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J Affect Disord. 1998 Jan;47(1-3):191-4.

A comparison of salivary cortisol in chronic fatigue syndrome, community depression and healthy controls.

Author information

1
University of Manchester and (Guild NHS Trust), Department of Community Psychiatry, Royal Preston Hospital, Fulwood, UK.

Abstract

BACKGROUND:

Previous studies reporting cortisol hyposecretion in chronic fatigue syndrome may have been confounded by venepuncture, fasting and hospitalisation.

METHODS:

Morning and evening salivary cortisol were obtained on consecutive days in the first 3 days of the menstrual cycle and compared in three samples of women taking no medication and matched for age: 14 patients with chronic fatigue syndrome, 26 community cases of ICD-10 current depressive episodes and 131 healthy community controls.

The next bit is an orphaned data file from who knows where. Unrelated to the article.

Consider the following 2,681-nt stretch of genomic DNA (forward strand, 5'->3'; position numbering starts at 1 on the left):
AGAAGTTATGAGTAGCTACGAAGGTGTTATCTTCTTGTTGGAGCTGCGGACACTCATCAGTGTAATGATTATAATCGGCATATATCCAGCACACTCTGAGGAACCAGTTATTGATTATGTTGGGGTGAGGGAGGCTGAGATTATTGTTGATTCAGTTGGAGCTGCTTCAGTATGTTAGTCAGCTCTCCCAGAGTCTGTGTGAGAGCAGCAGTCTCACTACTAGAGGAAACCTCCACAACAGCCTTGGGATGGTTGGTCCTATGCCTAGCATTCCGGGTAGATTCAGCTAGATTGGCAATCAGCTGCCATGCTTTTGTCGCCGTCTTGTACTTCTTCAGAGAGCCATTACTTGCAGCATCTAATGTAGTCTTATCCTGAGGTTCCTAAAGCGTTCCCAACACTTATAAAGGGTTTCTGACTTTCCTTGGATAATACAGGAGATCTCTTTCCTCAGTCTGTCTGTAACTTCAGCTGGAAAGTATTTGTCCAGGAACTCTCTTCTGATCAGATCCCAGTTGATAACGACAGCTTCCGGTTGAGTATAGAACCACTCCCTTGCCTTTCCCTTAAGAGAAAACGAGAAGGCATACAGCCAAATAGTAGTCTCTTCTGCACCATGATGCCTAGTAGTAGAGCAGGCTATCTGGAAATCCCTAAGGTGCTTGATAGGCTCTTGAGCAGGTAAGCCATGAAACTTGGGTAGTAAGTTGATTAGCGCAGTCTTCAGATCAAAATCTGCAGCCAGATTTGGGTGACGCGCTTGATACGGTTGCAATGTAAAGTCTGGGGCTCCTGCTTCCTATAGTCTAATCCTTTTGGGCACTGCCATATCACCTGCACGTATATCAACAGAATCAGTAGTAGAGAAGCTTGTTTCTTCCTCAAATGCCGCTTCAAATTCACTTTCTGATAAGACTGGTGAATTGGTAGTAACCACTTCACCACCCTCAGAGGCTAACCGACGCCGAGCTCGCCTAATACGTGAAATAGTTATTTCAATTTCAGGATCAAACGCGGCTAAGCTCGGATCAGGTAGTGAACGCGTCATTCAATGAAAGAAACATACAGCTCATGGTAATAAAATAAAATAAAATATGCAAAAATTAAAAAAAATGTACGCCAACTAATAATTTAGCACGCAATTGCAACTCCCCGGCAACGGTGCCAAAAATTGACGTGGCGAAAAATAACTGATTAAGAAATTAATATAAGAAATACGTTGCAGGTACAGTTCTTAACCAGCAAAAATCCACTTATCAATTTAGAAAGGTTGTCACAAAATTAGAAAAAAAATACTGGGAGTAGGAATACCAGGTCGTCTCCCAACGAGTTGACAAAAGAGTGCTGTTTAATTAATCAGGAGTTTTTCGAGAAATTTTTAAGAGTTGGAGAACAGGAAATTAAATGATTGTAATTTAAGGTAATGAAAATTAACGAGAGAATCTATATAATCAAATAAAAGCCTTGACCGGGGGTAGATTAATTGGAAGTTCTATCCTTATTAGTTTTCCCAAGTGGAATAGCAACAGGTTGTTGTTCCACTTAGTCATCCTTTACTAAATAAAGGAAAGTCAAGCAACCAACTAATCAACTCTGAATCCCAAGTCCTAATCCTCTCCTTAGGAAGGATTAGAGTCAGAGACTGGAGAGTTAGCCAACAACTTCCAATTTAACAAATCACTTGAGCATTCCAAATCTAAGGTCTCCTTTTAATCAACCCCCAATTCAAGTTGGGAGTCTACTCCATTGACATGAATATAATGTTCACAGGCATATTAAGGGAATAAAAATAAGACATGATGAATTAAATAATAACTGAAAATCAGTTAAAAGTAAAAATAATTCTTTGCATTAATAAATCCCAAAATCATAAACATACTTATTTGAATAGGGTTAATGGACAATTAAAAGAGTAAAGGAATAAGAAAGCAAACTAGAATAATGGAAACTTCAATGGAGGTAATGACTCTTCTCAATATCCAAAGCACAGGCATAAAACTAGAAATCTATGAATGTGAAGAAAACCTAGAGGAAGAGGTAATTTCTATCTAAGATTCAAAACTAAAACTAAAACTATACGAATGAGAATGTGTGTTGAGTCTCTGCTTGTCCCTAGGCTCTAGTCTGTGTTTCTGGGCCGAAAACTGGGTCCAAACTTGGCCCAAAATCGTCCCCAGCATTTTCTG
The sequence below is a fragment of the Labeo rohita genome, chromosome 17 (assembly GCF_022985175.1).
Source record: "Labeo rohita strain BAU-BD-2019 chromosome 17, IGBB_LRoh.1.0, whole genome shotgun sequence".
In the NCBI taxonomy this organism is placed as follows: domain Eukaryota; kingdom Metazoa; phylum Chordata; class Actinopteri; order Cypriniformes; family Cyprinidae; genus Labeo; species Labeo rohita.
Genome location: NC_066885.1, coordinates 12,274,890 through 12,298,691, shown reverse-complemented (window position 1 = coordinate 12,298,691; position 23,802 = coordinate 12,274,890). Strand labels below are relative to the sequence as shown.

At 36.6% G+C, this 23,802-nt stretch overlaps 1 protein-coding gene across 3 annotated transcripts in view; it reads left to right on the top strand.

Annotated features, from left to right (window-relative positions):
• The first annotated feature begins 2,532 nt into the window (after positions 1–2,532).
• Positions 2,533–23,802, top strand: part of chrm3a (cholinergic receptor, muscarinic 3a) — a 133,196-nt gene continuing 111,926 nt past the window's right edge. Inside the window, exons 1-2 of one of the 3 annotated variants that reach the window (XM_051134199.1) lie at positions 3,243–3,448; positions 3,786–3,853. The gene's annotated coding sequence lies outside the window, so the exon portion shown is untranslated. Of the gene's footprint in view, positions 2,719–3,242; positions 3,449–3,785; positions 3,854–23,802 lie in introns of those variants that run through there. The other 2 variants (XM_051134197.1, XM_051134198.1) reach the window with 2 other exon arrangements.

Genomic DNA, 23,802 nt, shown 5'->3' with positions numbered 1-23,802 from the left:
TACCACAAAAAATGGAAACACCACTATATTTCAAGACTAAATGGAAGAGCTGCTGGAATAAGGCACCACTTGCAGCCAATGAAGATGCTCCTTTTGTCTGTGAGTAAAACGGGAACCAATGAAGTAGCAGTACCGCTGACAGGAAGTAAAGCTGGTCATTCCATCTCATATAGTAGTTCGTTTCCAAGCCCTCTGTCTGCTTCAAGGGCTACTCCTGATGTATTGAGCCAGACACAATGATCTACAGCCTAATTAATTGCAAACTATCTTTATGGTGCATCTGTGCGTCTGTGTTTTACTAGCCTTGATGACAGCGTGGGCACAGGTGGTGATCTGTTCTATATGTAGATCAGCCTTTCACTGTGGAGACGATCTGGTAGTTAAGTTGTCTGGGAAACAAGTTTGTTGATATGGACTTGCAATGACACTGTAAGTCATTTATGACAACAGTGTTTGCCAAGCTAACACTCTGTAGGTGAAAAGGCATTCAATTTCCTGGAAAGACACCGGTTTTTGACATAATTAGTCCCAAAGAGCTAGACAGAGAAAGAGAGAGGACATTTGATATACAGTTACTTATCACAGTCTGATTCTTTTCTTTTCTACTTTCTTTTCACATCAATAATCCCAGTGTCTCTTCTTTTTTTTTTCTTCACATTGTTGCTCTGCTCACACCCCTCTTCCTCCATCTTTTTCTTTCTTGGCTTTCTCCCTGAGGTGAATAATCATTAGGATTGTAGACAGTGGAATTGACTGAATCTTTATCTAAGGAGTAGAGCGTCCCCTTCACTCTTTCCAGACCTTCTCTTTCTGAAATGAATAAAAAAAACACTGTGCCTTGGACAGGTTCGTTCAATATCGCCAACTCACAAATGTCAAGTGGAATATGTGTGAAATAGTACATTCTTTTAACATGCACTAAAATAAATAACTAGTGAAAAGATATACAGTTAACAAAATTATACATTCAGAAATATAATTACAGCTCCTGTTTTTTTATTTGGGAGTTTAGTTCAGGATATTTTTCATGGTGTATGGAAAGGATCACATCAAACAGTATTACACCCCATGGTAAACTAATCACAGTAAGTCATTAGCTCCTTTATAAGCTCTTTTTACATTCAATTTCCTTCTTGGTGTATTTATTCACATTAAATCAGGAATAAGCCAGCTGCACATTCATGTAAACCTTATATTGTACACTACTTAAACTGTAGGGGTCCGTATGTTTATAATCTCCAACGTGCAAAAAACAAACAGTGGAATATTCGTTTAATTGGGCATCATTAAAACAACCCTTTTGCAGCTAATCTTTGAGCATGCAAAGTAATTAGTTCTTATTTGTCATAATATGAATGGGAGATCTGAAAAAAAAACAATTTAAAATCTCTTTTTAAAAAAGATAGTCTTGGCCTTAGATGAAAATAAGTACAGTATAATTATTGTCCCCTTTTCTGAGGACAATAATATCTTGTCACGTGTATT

RESULTS:

The mean evening cortisol was significantly lower in the chronic fatigue syndrome patients compared to controls with depression (P = 0.02) and healthy controls (P = 0.005). Chronic fatigue syndrome patients without psychiatric disorder had significantly lower morning salivary cortisols compared to controls (P = 0.009).

CONCLUSION:

Chronic fatigue syndrome patients display cortisol hyposecretion in saliva as well as plasma compared to patients with depression and healthy controls.

LIMITATIONS:

Small samples of female patients with cortisol estimated at only two time points in the day. Cortisol secretion may be secondary to other neurotransmitter abnormalities or other physiological or lifestyle factors in chronic fatigue syndrome patients.

CLINICAL RELEVANCE:

Chronic fatigue syndrome is biochemically distinct from community depression.

PMID:
9476760
[Indexed for MEDLINE]

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